First chance for young Wolves duo

Striker Sam Winnall and defender Danny Batth, both 19, will start

as McCarthy rings the changes with Saturday’s Premier League match

against Newcastle in mind. McCarthy said: “Danny went to Colchester

and had a successful spell with them. He played against Walsall in

a pre-season friendly and was different class. “Sam’s had an

excellent pre-season. He missed most of last year after a cruciate

ligament operation. He’s got himself back and is looking in really

good shape. “He’s been banging goals in in training and I’m really

pleased with him. “It’s their potential and form that’s got them

into the game. There could have been a few others, but the reality

is it should be a solid base of first-team players and a couple of

lads who’ve been showing good form. “I guess I’m hoping for a bit

of inspiration from them but if they do struggle I’ve got nine

others who are Premier League players.” McCarthy paid tribute to

Winnall’s resilience in overcoming serious injury. “There were

times last year when he was struggling with his rehab,” he said.

“He was beating that punchbag up – I think there was quite a bit of

frustration there. “He’s done exceptionally well to get back as

quickly as he has.” And the Wolves manager is confident that Batth

can handle himself against more experienced players. He said: “He’s

a big, powerful young man who physically can cope with any league.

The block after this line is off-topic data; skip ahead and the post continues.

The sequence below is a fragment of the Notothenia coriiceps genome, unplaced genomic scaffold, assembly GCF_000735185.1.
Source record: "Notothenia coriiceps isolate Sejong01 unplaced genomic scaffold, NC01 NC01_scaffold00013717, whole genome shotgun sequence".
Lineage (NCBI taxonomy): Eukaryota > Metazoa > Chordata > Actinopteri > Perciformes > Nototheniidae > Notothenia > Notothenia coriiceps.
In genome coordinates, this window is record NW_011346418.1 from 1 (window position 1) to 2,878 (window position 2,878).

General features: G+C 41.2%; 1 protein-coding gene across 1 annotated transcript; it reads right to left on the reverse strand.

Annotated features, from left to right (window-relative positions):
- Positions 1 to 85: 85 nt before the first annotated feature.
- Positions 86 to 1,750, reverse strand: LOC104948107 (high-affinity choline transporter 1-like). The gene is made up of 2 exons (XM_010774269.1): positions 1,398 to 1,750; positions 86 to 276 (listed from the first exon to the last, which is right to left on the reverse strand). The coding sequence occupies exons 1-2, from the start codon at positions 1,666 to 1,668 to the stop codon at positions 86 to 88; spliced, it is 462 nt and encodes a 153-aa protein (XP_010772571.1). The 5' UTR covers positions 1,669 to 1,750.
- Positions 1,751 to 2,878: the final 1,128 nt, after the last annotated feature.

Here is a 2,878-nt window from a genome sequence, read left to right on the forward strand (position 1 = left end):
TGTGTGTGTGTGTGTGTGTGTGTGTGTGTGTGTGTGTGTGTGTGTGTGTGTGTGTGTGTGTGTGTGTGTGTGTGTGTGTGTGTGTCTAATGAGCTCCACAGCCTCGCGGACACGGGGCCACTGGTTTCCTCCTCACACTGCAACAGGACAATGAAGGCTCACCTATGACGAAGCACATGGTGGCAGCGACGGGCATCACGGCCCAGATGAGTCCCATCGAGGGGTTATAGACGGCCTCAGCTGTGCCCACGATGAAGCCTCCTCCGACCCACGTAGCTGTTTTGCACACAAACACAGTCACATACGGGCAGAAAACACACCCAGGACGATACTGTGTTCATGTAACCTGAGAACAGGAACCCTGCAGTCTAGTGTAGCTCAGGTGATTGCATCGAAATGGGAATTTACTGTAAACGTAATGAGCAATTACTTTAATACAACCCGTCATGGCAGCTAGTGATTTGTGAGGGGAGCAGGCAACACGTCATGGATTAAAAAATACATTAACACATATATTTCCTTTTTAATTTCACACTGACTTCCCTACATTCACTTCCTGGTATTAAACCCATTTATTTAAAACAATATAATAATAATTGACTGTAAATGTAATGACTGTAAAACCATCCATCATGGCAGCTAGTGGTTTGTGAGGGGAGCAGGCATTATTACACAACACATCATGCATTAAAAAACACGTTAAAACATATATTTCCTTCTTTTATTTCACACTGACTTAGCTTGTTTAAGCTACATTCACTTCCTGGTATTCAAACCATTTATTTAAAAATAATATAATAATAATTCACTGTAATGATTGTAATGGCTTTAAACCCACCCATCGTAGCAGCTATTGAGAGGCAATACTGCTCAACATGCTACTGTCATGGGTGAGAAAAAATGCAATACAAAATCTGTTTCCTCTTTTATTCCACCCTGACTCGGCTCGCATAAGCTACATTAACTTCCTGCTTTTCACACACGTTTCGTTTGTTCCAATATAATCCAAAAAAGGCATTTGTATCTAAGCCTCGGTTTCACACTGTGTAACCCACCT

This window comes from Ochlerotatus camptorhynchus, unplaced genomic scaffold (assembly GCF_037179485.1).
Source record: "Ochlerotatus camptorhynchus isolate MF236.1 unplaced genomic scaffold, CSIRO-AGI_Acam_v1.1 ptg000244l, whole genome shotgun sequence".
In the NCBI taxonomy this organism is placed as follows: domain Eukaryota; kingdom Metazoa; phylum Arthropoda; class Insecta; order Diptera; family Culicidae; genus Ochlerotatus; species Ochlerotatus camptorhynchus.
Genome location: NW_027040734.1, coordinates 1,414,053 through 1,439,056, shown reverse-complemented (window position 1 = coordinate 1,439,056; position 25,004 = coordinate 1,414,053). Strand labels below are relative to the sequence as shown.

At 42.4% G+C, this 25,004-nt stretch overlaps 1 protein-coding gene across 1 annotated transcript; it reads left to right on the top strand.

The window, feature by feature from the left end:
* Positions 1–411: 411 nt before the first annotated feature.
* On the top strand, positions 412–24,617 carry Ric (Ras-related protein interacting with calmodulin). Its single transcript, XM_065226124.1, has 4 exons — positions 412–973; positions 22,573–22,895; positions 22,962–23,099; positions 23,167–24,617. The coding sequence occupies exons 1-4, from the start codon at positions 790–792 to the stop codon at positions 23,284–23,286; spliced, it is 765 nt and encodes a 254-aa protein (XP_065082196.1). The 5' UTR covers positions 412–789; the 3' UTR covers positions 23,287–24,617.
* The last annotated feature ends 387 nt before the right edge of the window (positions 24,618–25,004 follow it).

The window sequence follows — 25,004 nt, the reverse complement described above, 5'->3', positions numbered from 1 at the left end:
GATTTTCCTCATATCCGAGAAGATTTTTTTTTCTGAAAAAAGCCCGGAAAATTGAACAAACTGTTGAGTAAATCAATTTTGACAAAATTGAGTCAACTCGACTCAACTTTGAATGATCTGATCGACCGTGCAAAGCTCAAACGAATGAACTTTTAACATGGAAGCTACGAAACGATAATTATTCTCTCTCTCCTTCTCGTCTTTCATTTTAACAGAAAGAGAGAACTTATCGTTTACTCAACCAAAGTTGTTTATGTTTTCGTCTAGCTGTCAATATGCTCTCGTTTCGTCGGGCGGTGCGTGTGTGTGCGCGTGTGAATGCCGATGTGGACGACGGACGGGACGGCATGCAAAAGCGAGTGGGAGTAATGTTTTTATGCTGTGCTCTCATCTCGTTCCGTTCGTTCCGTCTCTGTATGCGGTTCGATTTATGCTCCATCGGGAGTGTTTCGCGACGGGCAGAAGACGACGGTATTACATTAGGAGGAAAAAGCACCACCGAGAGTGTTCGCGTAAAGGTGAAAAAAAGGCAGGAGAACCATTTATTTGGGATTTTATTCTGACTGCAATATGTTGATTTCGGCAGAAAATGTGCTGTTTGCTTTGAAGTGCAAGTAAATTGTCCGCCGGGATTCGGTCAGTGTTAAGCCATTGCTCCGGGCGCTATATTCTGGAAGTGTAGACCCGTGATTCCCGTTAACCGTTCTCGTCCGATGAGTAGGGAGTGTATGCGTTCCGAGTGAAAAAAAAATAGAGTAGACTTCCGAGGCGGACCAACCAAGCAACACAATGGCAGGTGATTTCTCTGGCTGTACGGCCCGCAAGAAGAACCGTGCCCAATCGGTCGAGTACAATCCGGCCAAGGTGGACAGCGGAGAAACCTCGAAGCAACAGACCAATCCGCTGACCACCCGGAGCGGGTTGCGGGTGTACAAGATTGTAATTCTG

He’s been training with us and he’s enjoyed the fact he’s been

training against (Steven) Fletcher, (Kevin) Doyle and (Andy) Keogh.

“He’s had to compete against them, so he’s had a good grounding.”

McCarthy said the rest of his team will consist of “lads who

haven’t been playing every week, but are Premier League

footballers”. He added that this match is a chance for those on the

fringes of the first team to put themselves in contention for

future games, saying: “It’s important for the players coming in

that they play well, to put themselves forward so if I need

somebody for a Premier League game they’re ready to go. “I know

what happens in these Carling Cup ties, you play against teams

who’ve had four or five games and they’re all battle-hardened.

“They turn up here and whoever it might be wants to cause an upset.

It’s important that doesn’t happen.”